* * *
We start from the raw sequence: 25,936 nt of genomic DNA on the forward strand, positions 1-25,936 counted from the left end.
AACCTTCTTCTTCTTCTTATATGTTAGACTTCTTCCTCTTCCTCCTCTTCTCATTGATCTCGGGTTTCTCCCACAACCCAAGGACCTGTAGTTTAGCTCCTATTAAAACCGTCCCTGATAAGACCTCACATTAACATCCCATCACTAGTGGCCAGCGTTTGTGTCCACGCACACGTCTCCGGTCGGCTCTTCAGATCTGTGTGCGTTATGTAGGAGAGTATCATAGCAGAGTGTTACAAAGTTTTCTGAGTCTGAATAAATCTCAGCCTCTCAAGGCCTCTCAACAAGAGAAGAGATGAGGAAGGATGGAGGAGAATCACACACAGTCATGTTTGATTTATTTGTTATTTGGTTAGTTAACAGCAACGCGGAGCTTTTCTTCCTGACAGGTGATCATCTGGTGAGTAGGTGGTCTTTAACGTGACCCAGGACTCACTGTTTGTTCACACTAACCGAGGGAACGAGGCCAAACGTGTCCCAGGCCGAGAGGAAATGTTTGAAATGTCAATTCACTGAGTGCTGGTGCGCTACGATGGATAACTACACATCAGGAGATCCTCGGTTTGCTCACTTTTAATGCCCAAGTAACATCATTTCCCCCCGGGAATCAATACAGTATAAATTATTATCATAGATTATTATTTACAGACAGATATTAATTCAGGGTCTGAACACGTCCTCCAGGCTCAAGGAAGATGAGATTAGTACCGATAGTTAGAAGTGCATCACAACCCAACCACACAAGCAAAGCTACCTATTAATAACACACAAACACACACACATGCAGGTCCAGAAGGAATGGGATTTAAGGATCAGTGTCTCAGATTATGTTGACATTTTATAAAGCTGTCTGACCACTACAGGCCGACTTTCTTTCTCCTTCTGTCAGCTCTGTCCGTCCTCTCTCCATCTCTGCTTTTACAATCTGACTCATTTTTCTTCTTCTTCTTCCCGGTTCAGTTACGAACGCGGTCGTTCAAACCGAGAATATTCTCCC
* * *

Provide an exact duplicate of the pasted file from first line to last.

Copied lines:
We start from the raw sequence: 25,936 nt of genomic DNA on the forward strand, positions 1-25,936 counted from the left end.
AACCTTCTTCTTCTTCTTATATGTTAGACTTCTTCCTCTTCCTCCTCTTCTCATTGATCTCGGGTTTCTCCCACAACCCAAGGACCTGTAGTTTAGCTCCTATTAAAACCGTCCCTGATAAGACCTCACATTAACATCCCATCACTAGTGGCCAGCGTTTGTGTCCACGCACACGTCTCCGGTCGGCTCTTCAGATCTGTGTGCGTTATGTAGGAGAGTATCATAGCAGAGTGTTACAAAGTTTTCTGAGTCTGAATAAATCTCAGCCTCTCAAGGCCTCTCAACAAGAGAAGAGATGAGGAAGGATGGAGGAGAATCACACACAGTCATGTTTGATTTATTTGTTATTTGGTTAGTTAACAGCAACGCGGAGCTTTTCTTCCTGACAGGTGATCATCTGGTGAGTAGGTGGTCTTTAACGTGACCCAGGACTCACTGTTTGTTCACACTAACCGAGGGAACGAGGCCAAACGTGTCCCAGGCCGAGAGGAAATGTTTGAAATGTCAATTCACTGAGTGCTGGTGCGCTACGATGGATAACTACACATCAGGAGATCCTCGGTTTGCTCACTTTTAATGCCCAAGTAACATCATTTCCCCCCGGGAATCAATACAGTATAAATTATTATCATAGATTATTATTTACAGACAGATATTAATTCAGGGTCTGAACACGTCCTCCAGGCTCAAGGAAGATGAGATTAGTACCGATAGTTAGAAGTGCATCACAACCCAACCACACAAGCAAAGCTACCTATTAATAACACACAAACACACACACATGCAGGTCCAGAAGGAATGGGATTTAAGGATCAGTGTCTCAGATTATGTTGACATTTTATAAAGCTGTCTGACCACTACAGGCCGACTTTCTTTCTCCTTCTGTCAGCTCTGTCCGTCCTCTCTCCATCTCTGCTTTTACAATCTGACTCATTTTTCTTCTTCTTCTTCCCGGTTCAGTTACGAACGCGGTCGTTCAAACCGAGAATATTCTCCC